Graves film’s director found inspiration in struggles of veterans

The Sunday Telegraph   22 Mar 2020      By Dalya Alberge

Tom Hughes, left, who plays Robert Graves, with director William Nunez CREDIT: Laura Radford
WRITER Robert Graves was so badly wounded at the Somme he was thought to have died – and later wrote of his lasting psychological scars. Now, in portraying the poet and novelist in a film, writer-director William Nunez has found inspiration in the post-traumatic stress disorder (PTSD) suffered by three of his own friends in more recent conflicts. Each of them served in Afghanistan and Iraq and, after returning home, struggled with psychological trauma, Nunez told The Sunday Telegraph. One took his own life two years later. Nunez immediately saw parallels with Graves’s struggles, which he will portray in his film, The Laureate, due for release later this year. The film is set in the mid-Twenties, when Graves was traumatised and struggling creatively following his experiences in the First World War. It tells the story of the writer’s ménage à trois with his first wife, Nancy Nicholson, and the American poet Laura Riding – an affair that scandalised society. Nunez, an award-winning former television director for CNN and NBC, described how Graves was left for dead after shrapnel pierced his lung at the Battle of the Somme: “He came to in a makeshift hearse with other dead bodies on the way to burial. “His parents received a death notice from the Army and his obituary was even published – an event which stayed with him forever.” He added: “When mates started coming back from Afghanistan and Iraq, I noticed they were getting divorced or keeping away from friends, including myself. I rewrote the script. “One friend who’s no longer with us couldn’t hold a job … His wife and some of my other friends told me that he’d witnessed children getting killed and … his own friends being shot by our own troops by mistake.” Nunez drew on their experiences in portraying Graves’s turmoil’s, which could be triggered by the slightest incident, even the ringing of a phone. As part of his research, Nunez spoke to one of Graves’s friends, who remembered a group get-together shortly before his death in 1985: “All of a sudden Robert’s face went blank and he was staring. They asked, ‘Robert, are you, all right?’ He blurted out, ‘I killed people.’ He stayed in a comatose state for a while and then came back.” Tom Hughes, who played Prince Albert in the ITV drama Victoria, plays Graves in the film, with Julian Glover, the Olivier-award-winning actor and Graves’s godson, as his father. Nunez also turned to Combat Stress, the UK charity for veterans’ mental health, which arranged for its clients to speak to Hughes and Laura Haddock, who plays Nicholson, to “understand the effects of what it’s like to be married to someone with PTSD”.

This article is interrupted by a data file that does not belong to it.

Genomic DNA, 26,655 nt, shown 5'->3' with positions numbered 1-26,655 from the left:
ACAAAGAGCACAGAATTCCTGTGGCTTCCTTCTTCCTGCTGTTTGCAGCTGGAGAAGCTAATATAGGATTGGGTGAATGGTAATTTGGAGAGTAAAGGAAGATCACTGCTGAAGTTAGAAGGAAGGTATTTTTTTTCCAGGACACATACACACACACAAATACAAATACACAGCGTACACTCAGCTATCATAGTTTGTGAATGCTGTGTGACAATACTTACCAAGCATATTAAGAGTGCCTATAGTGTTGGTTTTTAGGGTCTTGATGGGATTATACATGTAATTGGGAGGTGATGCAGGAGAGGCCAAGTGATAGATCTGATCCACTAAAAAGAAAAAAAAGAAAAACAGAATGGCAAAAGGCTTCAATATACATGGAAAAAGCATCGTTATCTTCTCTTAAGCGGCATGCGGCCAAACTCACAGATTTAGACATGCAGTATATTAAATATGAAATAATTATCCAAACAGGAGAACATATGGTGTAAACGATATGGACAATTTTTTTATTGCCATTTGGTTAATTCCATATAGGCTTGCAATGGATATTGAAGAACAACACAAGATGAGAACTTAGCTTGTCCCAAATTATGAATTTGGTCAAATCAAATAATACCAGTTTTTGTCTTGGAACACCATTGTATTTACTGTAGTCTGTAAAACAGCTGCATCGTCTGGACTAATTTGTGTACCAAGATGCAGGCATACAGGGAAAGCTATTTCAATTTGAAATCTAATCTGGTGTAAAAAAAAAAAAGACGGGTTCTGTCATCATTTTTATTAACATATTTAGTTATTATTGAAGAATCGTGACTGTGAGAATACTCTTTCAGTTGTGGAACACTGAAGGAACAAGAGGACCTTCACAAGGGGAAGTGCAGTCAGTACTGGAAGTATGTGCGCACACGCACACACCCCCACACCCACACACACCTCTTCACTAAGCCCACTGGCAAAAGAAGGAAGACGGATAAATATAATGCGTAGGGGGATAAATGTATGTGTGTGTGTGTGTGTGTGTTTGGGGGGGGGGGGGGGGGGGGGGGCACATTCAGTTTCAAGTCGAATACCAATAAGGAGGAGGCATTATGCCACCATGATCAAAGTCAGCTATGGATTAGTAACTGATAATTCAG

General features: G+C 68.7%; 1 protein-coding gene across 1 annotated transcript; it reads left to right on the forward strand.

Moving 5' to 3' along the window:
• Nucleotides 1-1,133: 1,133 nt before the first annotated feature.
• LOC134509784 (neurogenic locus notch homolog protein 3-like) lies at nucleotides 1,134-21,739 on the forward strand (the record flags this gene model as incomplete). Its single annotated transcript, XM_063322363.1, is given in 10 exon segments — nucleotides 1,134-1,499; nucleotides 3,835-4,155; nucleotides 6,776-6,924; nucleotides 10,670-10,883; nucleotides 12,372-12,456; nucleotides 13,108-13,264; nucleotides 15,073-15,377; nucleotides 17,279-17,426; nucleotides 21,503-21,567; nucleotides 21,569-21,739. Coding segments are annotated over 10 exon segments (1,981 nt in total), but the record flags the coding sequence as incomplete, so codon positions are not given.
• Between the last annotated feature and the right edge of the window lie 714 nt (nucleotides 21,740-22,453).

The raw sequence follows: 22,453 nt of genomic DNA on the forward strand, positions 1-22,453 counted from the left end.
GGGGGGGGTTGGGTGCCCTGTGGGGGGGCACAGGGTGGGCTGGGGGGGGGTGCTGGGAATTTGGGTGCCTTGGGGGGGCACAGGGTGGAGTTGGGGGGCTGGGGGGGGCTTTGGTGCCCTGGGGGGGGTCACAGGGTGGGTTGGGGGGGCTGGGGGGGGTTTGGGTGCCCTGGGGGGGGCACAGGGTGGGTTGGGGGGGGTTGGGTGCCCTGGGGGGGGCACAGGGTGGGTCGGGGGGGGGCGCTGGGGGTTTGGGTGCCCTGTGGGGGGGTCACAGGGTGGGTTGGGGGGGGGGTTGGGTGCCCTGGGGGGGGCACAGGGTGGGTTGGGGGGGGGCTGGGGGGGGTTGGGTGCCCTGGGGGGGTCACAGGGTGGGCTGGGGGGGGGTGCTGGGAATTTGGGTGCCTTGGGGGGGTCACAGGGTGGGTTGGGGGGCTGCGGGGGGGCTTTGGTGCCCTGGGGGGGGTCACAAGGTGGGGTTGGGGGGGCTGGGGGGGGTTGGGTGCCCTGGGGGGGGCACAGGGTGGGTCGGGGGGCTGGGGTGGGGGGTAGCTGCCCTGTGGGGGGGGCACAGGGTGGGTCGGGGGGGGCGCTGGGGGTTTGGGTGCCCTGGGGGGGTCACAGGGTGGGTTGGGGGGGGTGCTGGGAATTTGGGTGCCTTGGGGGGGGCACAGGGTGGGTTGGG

Read the original article by Dalya Alberge in The Sunday Telegraph, 22 Mar 2020